But interest in these traditional forms of entertainment declined and with the interest, the theatres themselves. The five that were left at the time of the Second World War were all lost in the bombing raids. The restaurants, bars and cafės however remain. In Japan, Osaka is famed for its cuisine, and Dotonbori is the main destination for food travel in Osaka. You can get anything here, from local specialities through fast food to high-quality meat and fish.
We were heading for a restaurant recommended by Andrew which serves an Osaka speciality – okonomiyaki. But first we took the time to stroll along the street and observe all the action and bright lights. Many of the establishments here have become known for their extravagantly large decorative features that aim to lure diners, such as the giant crab of Kani Doraku. I also spotted giant sushi, a huge dragon and a rather fierce looking chef. There are neon lights everywhere and a real buzz in the air from all the people out to enjoy themselves. This is definitely a great place to see Japan at play!
We stopped at one of the food stalls to sample takoyaki, another Osaka speciality. These round octopus dumplings are sold by street vendors and stalls in Dotonbori and elsewhere. The octopus is chopped and mixed with other ingredients such as spring onion, covered in the batter and cooked in special takoyaki pans. A sauce is added (typically a brown sauce similar to Worcestershire sauce) and other flavours such as green laver (a seaweed) or bonito (dried fish flakes) sprinkled on. The ones we bought also had some cheese inside which added to their deliciousness and also to the challenge of eating them – they are served piping hot and are quite liable to burn your mouth if you bite into them too soon, as of course we did!
Stall selling takoyaki
The takoyaki were a great appetiser, and now we were ready for the main course. Andrew had called ahead to reserve a couple of tables at Warri-Wa which specialises in okonomiyaki (most of the restaurants in Japan serve only one style of cooking). These are often described as Japan’s answer to pizza, but we found them to be more like omelette. The base for the dish is a batter made with flour, eggs, grated yam and shredded cabbage. Various ingredients are added to this to give the different flavours, just as you add toppings to a pizza or fillings to an omelette. These can be seafood, meat (usually thinly sliced pork), vegetables or cheese. In Osaka the ingredients are all mixed together before grilling, while in Hiroshima, where the dish is also a major culinary tradition, they are cooked in layers.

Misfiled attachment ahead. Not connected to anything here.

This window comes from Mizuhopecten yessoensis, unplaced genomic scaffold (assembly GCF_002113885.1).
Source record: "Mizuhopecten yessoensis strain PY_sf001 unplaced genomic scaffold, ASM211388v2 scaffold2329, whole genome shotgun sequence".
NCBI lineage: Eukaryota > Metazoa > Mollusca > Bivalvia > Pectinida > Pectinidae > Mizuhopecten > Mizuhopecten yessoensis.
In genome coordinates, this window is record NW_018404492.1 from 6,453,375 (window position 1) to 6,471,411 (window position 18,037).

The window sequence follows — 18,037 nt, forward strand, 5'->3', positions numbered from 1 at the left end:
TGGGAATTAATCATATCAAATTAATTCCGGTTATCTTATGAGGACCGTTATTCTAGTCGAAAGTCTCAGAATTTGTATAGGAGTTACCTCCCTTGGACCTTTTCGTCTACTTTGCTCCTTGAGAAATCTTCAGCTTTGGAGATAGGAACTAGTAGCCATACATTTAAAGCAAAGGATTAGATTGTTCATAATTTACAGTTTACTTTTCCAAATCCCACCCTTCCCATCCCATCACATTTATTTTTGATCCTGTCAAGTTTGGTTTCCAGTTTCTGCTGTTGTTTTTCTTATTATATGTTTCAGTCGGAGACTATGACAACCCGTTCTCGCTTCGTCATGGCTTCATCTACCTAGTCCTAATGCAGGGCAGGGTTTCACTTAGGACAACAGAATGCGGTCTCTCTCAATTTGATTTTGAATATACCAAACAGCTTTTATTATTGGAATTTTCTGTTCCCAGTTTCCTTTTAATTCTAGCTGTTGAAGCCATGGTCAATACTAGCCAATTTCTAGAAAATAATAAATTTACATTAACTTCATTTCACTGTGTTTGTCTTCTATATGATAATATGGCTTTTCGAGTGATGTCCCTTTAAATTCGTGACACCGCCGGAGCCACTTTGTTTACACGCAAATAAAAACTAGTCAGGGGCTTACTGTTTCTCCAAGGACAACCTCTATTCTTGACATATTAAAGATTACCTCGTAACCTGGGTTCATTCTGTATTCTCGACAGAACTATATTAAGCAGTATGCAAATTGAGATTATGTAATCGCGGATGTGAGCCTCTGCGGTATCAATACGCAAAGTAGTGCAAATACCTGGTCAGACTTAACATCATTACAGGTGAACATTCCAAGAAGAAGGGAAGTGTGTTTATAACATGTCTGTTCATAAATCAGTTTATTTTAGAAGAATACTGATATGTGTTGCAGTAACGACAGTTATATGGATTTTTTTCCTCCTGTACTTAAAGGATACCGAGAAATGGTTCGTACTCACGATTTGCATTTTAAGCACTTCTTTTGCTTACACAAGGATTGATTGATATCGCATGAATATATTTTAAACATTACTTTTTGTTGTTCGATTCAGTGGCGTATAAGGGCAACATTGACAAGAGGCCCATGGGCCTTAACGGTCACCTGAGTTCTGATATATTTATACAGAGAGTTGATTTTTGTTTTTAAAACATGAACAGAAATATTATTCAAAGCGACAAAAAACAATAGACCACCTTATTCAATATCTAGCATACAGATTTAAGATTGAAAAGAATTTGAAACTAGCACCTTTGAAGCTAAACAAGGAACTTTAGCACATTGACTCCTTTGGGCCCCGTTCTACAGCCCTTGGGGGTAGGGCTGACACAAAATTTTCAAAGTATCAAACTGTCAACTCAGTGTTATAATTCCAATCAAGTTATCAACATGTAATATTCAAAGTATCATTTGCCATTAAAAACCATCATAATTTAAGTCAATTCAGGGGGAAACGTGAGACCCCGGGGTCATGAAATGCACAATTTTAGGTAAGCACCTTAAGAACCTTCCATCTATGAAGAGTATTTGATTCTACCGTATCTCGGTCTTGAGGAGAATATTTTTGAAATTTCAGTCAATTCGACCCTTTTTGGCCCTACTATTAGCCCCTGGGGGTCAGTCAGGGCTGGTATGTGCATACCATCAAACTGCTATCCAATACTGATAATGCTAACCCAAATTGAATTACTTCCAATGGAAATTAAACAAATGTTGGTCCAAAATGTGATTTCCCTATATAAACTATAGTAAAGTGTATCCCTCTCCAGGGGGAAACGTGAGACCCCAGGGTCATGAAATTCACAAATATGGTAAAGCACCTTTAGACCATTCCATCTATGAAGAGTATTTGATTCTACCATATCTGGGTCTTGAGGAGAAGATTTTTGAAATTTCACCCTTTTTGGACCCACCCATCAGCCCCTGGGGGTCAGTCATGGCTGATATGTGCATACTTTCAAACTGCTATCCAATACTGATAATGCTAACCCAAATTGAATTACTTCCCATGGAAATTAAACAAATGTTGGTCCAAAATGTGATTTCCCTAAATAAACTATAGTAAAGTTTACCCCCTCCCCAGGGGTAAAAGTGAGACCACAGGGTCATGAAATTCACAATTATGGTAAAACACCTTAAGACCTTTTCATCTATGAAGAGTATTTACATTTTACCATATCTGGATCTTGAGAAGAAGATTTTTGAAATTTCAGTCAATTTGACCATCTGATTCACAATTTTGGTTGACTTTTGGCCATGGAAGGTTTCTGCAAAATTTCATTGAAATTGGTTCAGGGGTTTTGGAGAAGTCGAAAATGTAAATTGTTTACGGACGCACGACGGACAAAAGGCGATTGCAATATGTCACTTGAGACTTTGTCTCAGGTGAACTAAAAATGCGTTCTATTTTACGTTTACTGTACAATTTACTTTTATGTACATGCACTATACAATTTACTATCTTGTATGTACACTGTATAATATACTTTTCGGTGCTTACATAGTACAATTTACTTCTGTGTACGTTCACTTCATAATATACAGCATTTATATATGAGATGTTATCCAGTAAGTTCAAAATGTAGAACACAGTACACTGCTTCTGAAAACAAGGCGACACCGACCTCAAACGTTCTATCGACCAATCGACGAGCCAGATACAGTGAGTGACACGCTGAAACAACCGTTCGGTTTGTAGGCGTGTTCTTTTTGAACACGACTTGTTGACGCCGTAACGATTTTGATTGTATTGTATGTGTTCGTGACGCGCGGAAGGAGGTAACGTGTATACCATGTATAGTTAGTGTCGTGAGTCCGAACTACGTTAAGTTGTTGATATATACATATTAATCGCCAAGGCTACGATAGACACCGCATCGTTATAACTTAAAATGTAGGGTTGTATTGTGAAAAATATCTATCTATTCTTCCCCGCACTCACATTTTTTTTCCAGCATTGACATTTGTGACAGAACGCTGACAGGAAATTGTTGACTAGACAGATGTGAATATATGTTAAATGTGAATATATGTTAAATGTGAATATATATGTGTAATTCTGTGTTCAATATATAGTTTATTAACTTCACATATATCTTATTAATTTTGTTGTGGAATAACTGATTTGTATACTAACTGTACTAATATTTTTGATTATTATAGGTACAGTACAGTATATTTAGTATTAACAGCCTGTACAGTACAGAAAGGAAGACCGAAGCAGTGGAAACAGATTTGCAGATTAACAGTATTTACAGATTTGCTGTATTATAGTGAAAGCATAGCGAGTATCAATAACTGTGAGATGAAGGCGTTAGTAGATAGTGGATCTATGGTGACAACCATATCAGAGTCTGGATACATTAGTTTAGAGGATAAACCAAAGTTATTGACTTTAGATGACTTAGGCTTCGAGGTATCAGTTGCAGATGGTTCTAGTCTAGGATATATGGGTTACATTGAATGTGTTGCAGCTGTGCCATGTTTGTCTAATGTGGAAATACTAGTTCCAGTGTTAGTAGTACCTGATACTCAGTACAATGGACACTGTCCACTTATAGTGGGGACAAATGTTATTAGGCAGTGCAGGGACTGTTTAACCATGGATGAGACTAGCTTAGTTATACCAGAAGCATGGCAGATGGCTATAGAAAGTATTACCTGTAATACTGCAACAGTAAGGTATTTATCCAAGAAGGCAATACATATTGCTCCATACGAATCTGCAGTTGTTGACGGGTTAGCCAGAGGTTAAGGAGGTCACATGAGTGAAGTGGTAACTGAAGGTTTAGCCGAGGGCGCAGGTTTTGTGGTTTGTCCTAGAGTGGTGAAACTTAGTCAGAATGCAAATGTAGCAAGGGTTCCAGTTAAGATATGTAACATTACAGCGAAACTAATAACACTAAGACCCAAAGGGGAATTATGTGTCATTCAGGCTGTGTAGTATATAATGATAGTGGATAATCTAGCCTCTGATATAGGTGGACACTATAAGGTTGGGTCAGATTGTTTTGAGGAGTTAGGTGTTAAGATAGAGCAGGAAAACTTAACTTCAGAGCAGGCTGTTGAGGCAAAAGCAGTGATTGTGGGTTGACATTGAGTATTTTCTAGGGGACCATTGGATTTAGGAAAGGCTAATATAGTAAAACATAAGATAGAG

Enjoying a beer in Warri-Wa
Our tables were upstairs on the first floor. Okonomiyaki are traditionally mixed and grilled on a hot plate at the table by the diner – you order your fillings of choice which are brought separately to the batter for you to mix to taste and cook. But in some places they come ready-made, and Warri-Wa is one such, so although our table had a large hot plate in the centre, this was just intended to keep the okonomiyaki hot as we ate.
My okonomiyaki, with a filling of pork and squid, was delicious, though I'd have welcomed more squid (I found just three pieces!). Chris had a similar one but with pork and shrimp. The okonomiyaki come topped with a special sauce (similar to Worcestershire sauce but thicker) and sometimes other toppings are added – we had dried fish flakes (bonito) at the table to add ourselves, and some of the options on the menu had salad leaves on them too. They were very filling and tasty – one of my favourite of the various Japanese delicacies we tried on this trip.
After dinner we wandered around a little more before again choosing to take taxis back to the hotel. It had been another long but fascinating day in this most fascinating of countries.